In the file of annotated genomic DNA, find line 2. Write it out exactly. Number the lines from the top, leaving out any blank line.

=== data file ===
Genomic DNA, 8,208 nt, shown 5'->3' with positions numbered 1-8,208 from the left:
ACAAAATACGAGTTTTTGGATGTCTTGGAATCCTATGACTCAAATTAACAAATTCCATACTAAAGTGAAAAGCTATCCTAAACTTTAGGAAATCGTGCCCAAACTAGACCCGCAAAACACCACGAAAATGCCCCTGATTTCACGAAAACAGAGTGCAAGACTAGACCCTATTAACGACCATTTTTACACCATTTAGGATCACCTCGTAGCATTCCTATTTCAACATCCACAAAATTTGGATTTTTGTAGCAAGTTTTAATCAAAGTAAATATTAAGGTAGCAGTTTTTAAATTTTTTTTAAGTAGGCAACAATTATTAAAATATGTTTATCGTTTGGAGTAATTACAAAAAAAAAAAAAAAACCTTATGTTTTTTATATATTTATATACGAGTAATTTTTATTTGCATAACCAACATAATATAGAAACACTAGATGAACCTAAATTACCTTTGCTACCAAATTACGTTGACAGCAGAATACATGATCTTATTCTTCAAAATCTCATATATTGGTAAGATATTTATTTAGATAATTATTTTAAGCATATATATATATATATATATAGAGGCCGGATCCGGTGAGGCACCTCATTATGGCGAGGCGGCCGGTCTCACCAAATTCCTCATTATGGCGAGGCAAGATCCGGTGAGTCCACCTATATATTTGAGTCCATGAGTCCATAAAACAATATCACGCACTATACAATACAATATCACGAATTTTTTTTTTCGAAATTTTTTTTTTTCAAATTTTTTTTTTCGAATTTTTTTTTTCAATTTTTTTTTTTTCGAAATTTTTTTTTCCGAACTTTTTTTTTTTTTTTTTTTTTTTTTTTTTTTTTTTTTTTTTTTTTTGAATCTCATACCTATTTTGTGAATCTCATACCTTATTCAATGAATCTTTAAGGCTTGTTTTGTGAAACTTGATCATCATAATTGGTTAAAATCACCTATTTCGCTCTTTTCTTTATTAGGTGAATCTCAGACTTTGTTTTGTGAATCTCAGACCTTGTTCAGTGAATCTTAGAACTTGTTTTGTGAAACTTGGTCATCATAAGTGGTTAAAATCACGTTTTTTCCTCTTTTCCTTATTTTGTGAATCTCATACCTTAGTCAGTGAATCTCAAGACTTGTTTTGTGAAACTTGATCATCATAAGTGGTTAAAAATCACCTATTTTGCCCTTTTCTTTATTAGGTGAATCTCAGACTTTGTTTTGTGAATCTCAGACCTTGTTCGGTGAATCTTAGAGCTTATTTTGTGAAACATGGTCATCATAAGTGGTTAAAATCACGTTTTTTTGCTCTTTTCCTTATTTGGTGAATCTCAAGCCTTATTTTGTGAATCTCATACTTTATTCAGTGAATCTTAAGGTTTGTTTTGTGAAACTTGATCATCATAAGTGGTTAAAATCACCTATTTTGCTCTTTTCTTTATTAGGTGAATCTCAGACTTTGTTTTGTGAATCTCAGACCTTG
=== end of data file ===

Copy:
ACAAAATACGAGTTTTTGGATGTCTTGGAATCCTATGACTCAAATTAACAAATTCCATACTAAAGTGAAAAGCTATCCTAAACTTTAGGAAATCGTGCCCAAACTAGACCCGCAAAACACCACGAAAATGCCCCTGATTTCACGAAAACAGAGTGCAAGACTAGACCCTATTAACGACCATTTTTACACCATTTAGGATCACCTCGTAGCATTCCTATTTCAACATCCACAAAATTTGGATTTTTGTAGCAAGTTTTAATCAAAGTAAATATTAAGGTAGCAGTTTTTAAATTTTTTTTAAGTAGGCAACAATTATTAAAATATGTTTATCGTTTGGAGTAATTACAAAAAAAAAAAAAAAACCTTATGTTTTTTATATATTTATATACGAGTAATTTTTATTTGCATAACCAACATAATATAGAAACACTAGATGAACCTAAATTACCTTTGCTACCAAATTACGTTGACAGCAGAATACATGATCTTATTCTTCAAAATCTCATATATTGGTAAGATATTTATTTAGATAATTATTTTAAGCATATATATATATATATATATAGAGGCCGGATCCGGTGAGGCACCTCATTATGGCGAGGCGGCCGGTCTCACCAAATTCCTCATTATGGCGAGGCAAGATCCGGTGAGTCCACCTATATATTTGAGTCCATGAGTCCATAAAACAATATCACGCACTATACAATACAATATCACGAATTTTTTTTTTCGAAATTTTTTTTTTTCAAATTTTTTTTTTCGAATTTTTTTTTTCAATTTTTTTTTTTTCGAAATTTTTTTTTCCGAACTTTTTTTTTTTTTTTTTTTTTTTTTTTTTTTTTTTTTTTTTTTTTTGAATCTCATACCTATTTTGTGAATCTCATACCTTATTCAATGAATCTTTAAGGCTTGTTTTGTGAAACTTGATCATCATAATTGGTTAAAATCACCTATTTCGCTCTTTTCTTTATTAGGTGAATCTCAGACTTTGTTTTGTGAATCTCAGACCTTGTTCAGTGAATCTTAGAACTTGTTTTGTGAAACTTGGTCATCATAAGTGGTTAAAATCACGTTTTTTCCTCTTTTCCTTATTTTGTGAATCTCATACCTTAGTCAGTGAATCTCAAGACTTGTTTTGTGAAACTTGATCATCATAAGTGGTTAAAAATCACCTATTTTGCCCTTTTCTTTATTAGGTGAATCTCAGACTTTGTTTTGTGAATCTCAGACCTTGTTCGGTGAATCTTAGAGCTTATTTTGTGAAACATGGTCATCATAAGTGGTTAAAATCACGTTTTTTTGCTCTTTTCCTTATTTGGTGAATCTCAAGCCTTATTTTGTGAATCTCATACTTTATTCAGTGAATCTTAAGGTTTGTTTTGTGAAACTTGATCATCATAAGTGGTTAAAATCACCTATTTTGCTCTTTTCTTTATTAGGTGAATCTCAGACTTTGTTTTGTGAATCTCAGACCTTG